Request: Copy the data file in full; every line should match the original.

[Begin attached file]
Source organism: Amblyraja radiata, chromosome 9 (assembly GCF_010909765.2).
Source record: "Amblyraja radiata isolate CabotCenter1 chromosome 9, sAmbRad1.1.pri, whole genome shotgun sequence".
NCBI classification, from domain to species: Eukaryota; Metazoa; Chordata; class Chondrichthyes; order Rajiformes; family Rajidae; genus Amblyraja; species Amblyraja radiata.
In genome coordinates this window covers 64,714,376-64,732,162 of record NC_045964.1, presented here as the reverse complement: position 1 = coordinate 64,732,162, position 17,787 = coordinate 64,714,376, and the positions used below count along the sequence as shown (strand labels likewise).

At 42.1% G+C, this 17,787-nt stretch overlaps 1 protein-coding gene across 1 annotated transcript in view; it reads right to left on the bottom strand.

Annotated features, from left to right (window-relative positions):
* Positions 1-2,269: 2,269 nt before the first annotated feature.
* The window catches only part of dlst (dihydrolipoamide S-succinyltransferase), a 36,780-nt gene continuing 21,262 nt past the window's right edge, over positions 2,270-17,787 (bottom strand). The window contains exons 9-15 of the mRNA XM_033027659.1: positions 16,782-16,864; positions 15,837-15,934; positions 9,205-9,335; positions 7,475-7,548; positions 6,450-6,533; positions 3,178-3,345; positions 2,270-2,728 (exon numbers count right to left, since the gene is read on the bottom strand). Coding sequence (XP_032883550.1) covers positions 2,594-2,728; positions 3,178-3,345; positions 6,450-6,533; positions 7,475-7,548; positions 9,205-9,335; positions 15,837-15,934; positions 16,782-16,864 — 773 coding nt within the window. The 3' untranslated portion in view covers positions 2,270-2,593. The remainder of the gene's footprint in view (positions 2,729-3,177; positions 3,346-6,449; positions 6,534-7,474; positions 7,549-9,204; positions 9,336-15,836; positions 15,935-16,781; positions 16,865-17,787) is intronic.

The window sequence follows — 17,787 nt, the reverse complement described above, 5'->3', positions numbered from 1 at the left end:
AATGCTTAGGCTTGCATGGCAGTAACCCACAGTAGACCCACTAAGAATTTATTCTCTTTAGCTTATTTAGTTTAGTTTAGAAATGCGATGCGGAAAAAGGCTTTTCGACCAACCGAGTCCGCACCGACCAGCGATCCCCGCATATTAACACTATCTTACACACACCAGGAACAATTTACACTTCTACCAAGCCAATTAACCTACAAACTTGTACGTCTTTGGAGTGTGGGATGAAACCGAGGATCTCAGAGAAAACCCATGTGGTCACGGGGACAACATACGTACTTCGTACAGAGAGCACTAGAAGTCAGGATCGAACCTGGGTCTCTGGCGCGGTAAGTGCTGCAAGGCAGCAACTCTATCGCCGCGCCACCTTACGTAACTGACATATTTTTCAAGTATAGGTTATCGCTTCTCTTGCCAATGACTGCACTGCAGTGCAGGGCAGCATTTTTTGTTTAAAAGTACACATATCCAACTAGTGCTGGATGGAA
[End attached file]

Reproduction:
Source organism: Amblyraja radiata, chromosome 9 (assembly GCF_010909765.2).
Source record: "Amblyraja radiata isolate CabotCenter1 chromosome 9, sAmbRad1.1.pri, whole genome shotgun sequence".
NCBI classification, from domain to species: Eukaryota; Metazoa; Chordata; class Chondrichthyes; order Rajiformes; family Rajidae; genus Amblyraja; species Amblyraja radiata.
In genome coordinates this window covers 64,714,376-64,732,162 of record NC_045964.1, presented here as the reverse complement: position 1 = coordinate 64,732,162, position 17,787 = coordinate 64,714,376, and the positions used below count along the sequence as shown (strand labels likewise).

At 42.1% G+C, this 17,787-nt stretch overlaps 1 protein-coding gene across 1 annotated transcript in view; it reads right to left on the bottom strand.

Annotated features, from left to right (window-relative positions):
* Positions 1-2,269: 2,269 nt before the first annotated feature.
* The window catches only part of dlst (dihydrolipoamide S-succinyltransferase), a 36,780-nt gene continuing 21,262 nt past the window's right edge, over positions 2,270-17,787 (bottom strand). The window contains exons 9-15 of the mRNA XM_033027659.1: positions 16,782-16,864; positions 15,837-15,934; positions 9,205-9,335; positions 7,475-7,548; positions 6,450-6,533; positions 3,178-3,345; positions 2,270-2,728 (exon numbers count right to left, since the gene is read on the bottom strand). Coding sequence (XP_032883550.1) covers positions 2,594-2,728; positions 3,178-3,345; positions 6,450-6,533; positions 7,475-7,548; positions 9,205-9,335; positions 15,837-15,934; positions 16,782-16,864 — 773 coding nt within the window. The 3' untranslated portion in view covers positions 2,270-2,593. The remainder of the gene's footprint in view (positions 2,729-3,177; positions 3,346-6,449; positions 6,534-7,474; positions 7,549-9,204; positions 9,336-15,836; positions 15,935-16,781; positions 16,865-17,787) is intronic.

The window sequence follows — 17,787 nt, the reverse complement described above, 5'->3', positions numbered from 1 at the left end:
AATGCTTAGGCTTGCATGGCAGTAACCCACAGTAGACCCACTAAGAATTTATTCTCTTTAGCTTATTTAGTTTAGTTTAGAAATGCGATGCGGAAAAAGGCTTTTCGACCAACCGAGTCCGCACCGACCAGCGATCCCCGCATATTAACACTATCTTACACACACCAGGAACAATTTACACTTCTACCAAGCCAATTAACCTACAAACTTGTACGTCTTTGGAGTGTGGGATGAAACCGAGGATCTCAGAGAAAACCCATGTGGTCACGGGGACAACATACGTACTTCGTACAGAGAGCACTAGAAGTCAGGATCGAACCTGGGTCTCTGGCGCGGTAAGTGCTGCAAGGCAGCAACTCTATCGCCGCGCCACCTTACGTAACTGACATATTTTTCAAGTATAGGTTATCGCTTCTCTTGCCAATGACTGCACTGCAGTGCAGGGCAGCATTTTTTGTTTAAAAGTACACATATCCAACTAGTGCTGGATGGAA